Better Late Than Never

I chose Jason Webb to write an article for the Member Takeover edition of the Inspection, Testing, and Maintenance column of National Fire Sprinkler Magazine because of his vast knowledge of, and passion for, the fire protection industry. Jason has had various roles in the fire protection industry and now works for Potter Electric Signal. Potter continues to stay on the cutting edge of fire sprinkler technology and produces exceptional products. There is no doubt that his article will be very informative.–Vince Powers

If you ask facility managers about their biggest maintenance concern regarding their fire sprinkler system, many will tell you it’s corrosion. Thankfully, as an industry, we have made tremendous strides towards designing in corrosion mitigation methods from the start. Many specifications today call out nitrogen generators as the source of supervisory air for dry and preaction systems. But what do we do about existing systems that have no preventative strategies in place?

Over the past decade or so, there has been a significant amount of research into corrosion in sprinkler systems and, more importantly, what we can do to mitigate its effects. Countless articles have been published and presentations made on the subject. Corrosion continues to plague our industry, causing maintenance headaches, turning facility managers attitudes about fire sprinklers negative, and sometimes even resulting in system failures. All this despite proven methods for successfully managing it.

Common sense tells us that corrosion doesn’t happen overnight, but in reality, it does. While the results of corrosion may not be apparent for a while, the process begins almost immediately. Any time you bring together steel, water, and oxygen, corrosion will occur. Some factors, like heat and cold cycles or certain water supply characteristics even accelerate the process. But regardless, over time, corrosion will take place unless you completely remove one of those three components.

Corrosion is especially common in dry pipe systems since removing 100 percent of the water that comes from testing and condensation is all but impossible. That coupled with the fact that air compressors needed to replace escaping supervisory air bring in a fresh supply of oxygen as the operate. Often that oxygen brings with it added moisture from the atmosphere where the compressor is located.

All these are reasons why taking steps to reduce corrosion early on, at the design and installation phase, is so critical. Just because the initial installation didn’t take corrosion prevention measures into account doesn’t mean that it’s too late. There are things you can do now to extend a system’s life and reduce ongoing maintenance concerns. Like anything, the first step is establishing a baseline from which to start the corrosion prevention measures. A good place for that to begin is with an internal inspection.

The first reference to opening the system and looking inside on a regular basis went into NFPA 25 in the 2002 edition. This critical task helps ensure that corrosion or other obstructive material is identified so that steps can be taken to mitigate it. But with the changes to NFPA 25 beginning with the 2014 edition that took the prescriptive requirements out of the standard for opening up the system, it’s more important than ever to adequately assess the actual conditions inside the system. This still often means looking inside the pipe.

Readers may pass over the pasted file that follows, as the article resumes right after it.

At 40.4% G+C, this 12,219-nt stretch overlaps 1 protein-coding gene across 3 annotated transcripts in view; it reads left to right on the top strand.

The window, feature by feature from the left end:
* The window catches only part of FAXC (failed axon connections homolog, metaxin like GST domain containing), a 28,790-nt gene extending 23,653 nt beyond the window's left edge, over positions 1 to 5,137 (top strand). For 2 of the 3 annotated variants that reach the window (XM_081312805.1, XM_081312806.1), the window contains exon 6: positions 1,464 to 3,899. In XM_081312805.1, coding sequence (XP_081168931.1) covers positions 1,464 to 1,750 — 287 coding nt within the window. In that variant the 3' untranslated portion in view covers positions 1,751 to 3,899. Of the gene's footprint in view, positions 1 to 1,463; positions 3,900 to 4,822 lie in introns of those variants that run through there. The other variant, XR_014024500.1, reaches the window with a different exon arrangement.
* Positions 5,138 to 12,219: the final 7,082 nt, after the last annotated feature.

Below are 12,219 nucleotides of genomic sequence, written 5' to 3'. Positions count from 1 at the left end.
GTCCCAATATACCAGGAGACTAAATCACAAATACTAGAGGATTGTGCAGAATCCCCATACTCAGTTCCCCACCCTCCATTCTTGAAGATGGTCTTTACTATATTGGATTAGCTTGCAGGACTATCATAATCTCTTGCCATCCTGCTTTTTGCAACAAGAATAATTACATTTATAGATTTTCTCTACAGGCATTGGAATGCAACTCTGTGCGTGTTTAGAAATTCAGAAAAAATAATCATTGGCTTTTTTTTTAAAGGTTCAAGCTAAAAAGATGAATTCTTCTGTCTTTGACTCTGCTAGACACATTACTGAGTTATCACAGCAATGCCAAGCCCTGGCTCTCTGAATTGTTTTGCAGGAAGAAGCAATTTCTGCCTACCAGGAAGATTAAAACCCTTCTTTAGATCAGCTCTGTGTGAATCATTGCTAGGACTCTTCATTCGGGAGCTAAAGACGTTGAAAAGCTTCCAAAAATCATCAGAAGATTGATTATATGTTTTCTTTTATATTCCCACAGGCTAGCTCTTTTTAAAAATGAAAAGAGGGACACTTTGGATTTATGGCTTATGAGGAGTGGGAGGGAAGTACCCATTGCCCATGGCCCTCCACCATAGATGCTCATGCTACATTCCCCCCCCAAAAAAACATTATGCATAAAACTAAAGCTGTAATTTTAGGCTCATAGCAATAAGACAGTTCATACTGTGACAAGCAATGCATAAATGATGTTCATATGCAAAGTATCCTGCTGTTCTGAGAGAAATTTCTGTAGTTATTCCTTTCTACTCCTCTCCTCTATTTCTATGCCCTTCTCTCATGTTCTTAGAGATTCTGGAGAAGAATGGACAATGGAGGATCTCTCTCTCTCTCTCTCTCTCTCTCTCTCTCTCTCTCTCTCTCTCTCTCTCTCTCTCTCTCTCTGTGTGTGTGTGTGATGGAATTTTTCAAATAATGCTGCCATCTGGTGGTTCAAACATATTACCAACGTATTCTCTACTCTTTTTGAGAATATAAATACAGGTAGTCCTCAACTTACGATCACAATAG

Another option for trying to quantify the severity of corrosion is the use of corrosion monitoring stations. These devices are placed on the sprinkler system and are exposed to the same environment as the systems itself, thereby simulating the conditions inside. Corrosion stations come in a variety of configurations and usually have multiple means of detecting and measuring corrosion.

For existing systems, whether an internal assessment reveals corrosion, corrosion monitoring devices alert you to a problem, or something more ominous like pinhole leaks beginning to appear, the priority becomes taking action to slow the corrosion process. Just as with new systems, replacing the supervisory air with nitrogen can dramatically and quickly change the conditions inside the sprinkler system. Since nitrogen generators just replace the air supply, retrofitting a nitrogen generator onto an existing system is not a difficult task.

It’s important to understand that adding a nitrogen generator to an existing system will not repair damage already done. If pinhole leaks or other serious corrosion is present in some areas of the system, those sections of pipe need to be replaced. But once that’s done, and a nitrogen generator has been added to the system, the ongoing corrosion process begins to slow immediately due to the lack of oxygen. The added benefit of the extremely low dew point of the nitrogen being introduced is a reduction of the moisture available to support the process as well.

It’s never too late to take steps to reduce the damaging effects of corrosion in sprinkler systems. The key is to take those steps as early in the system’s life as possible. The earlier nitrogen is added to an existing dry or preaction system, the less corrosion will impact it.•